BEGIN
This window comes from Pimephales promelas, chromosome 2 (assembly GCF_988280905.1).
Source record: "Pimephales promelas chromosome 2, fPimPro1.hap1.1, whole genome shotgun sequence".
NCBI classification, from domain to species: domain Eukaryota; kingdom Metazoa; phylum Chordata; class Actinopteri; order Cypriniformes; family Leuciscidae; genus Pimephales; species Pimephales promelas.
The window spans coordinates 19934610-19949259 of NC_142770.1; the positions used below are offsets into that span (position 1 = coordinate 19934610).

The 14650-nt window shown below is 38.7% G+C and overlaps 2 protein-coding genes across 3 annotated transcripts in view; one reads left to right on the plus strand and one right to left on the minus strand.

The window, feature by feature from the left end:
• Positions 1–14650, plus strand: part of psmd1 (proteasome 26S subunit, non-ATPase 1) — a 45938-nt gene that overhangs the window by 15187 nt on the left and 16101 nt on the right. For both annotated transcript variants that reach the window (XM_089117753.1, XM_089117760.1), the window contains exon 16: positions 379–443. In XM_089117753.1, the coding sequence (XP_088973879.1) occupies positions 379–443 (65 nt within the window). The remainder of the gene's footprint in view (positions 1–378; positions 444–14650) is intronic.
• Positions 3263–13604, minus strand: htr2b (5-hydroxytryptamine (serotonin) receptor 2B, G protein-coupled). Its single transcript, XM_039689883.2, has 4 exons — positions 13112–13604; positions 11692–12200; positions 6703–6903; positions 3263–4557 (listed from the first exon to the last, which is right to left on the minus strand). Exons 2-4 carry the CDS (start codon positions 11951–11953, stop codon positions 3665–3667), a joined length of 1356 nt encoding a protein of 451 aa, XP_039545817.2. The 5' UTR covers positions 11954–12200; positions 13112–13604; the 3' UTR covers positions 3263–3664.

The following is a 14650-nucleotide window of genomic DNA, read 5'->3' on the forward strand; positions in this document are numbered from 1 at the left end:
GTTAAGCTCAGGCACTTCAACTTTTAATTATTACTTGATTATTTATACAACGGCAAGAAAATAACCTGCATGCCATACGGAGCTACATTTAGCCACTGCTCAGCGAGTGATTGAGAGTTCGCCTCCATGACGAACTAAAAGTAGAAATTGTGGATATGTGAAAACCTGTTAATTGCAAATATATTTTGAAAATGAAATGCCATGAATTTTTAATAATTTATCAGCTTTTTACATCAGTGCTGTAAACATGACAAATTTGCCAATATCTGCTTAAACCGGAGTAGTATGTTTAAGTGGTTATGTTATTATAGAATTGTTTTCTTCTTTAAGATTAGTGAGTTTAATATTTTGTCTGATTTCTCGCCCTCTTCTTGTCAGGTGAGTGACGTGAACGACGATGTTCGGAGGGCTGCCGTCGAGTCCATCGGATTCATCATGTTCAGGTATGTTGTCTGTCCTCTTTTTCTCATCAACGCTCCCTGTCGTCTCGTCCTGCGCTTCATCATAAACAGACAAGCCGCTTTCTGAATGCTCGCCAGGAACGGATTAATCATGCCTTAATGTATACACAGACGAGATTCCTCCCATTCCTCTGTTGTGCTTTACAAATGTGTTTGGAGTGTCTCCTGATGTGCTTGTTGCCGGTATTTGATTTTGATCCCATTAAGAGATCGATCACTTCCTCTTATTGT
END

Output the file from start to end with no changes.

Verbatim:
This window comes from Pimephales promelas, chromosome 2 (assembly GCF_988280905.1).
Source record: "Pimephales promelas chromosome 2, fPimPro1.hap1.1, whole genome shotgun sequence".
NCBI classification, from domain to species: domain Eukaryota; kingdom Metazoa; phylum Chordata; class Actinopteri; order Cypriniformes; family Leuciscidae; genus Pimephales; species Pimephales promelas.
The window spans coordinates 19934610-19949259 of NC_142770.1; the positions used below are offsets into that span (position 1 = coordinate 19934610).

The 14650-nt window shown below is 38.7% G+C and overlaps 2 protein-coding genes across 3 annotated transcripts in view; one reads left to right on the plus strand and one right to left on the minus strand.

The window, feature by feature from the left end:
• Positions 1–14650, plus strand: part of psmd1 (proteasome 26S subunit, non-ATPase 1) — a 45938-nt gene that overhangs the window by 15187 nt on the left and 16101 nt on the right. For both annotated transcript variants that reach the window (XM_089117753.1, XM_089117760.1), the window contains exon 16: positions 379–443. In XM_089117753.1, the coding sequence (XP_088973879.1) occupies positions 379–443 (65 nt within the window). The remainder of the gene's footprint in view (positions 1–378; positions 444–14650) is intronic.
• Positions 3263–13604, minus strand: htr2b (5-hydroxytryptamine (serotonin) receptor 2B, G protein-coupled). Its single transcript, XM_039689883.2, has 4 exons — positions 13112–13604; positions 11692–12200; positions 6703–6903; positions 3263–4557 (listed from the first exon to the last, which is right to left on the minus strand). Exons 2-4 carry the CDS (start codon positions 11951–11953, stop codon positions 3665–3667), a joined length of 1356 nt encoding a protein of 451 aa, XP_039545817.2. The 5' UTR covers positions 11954–12200; positions 13112–13604; the 3' UTR covers positions 3263–3664.

The following is a 14650-nucleotide window of genomic DNA, read 5'->3' on the forward strand; positions in this document are numbered from 1 at the left end:
GTTAAGCTCAGGCACTTCAACTTTTAATTATTACTTGATTATTTATACAACGGCAAGAAAATAACCTGCATGCCATACGGAGCTACATTTAGCCACTGCTCAGCGAGTGATTGAGAGTTCGCCTCCATGACGAACTAAAAGTAGAAATTGTGGATATGTGAAAACCTGTTAATTGCAAATATATTTTGAAAATGAAATGCCATGAATTTTTAATAATTTATCAGCTTTTTACATCAGTGCTGTAAACATGACAAATTTGCCAATATCTGCTTAAACCGGAGTAGTATGTTTAAGTGGTTATGTTATTATAGAATTGTTTTCTTCTTTAAGATTAGTGAGTTTAATATTTTGTCTGATTTCTCGCCCTCTTCTTGTCAGGTGAGTGACGTGAACGACGATGTTCGGAGGGCTGCCGTCGAGTCCATCGGATTCATCATGTTCAGGTATGTTGTCTGTCCTCTTTTTCTCATCAACGCTCCCTGTCGTCTCGTCCTGCGCTTCATCATAAACAGACAAGCCGCTTTCTGAATGCTCGCCAGGAACGGATTAATCATGCCTTAATGTATACACAGACGAGATTCCTCCCATTCCTCTGTTGTGCTTTACAAATGTGTTTGGAGTGTCTCCTGATGTGCTTGTTGCCGGTATTTGATTTTGATCCCATTAAGAGATCGATCACTTCCTCTTATTGT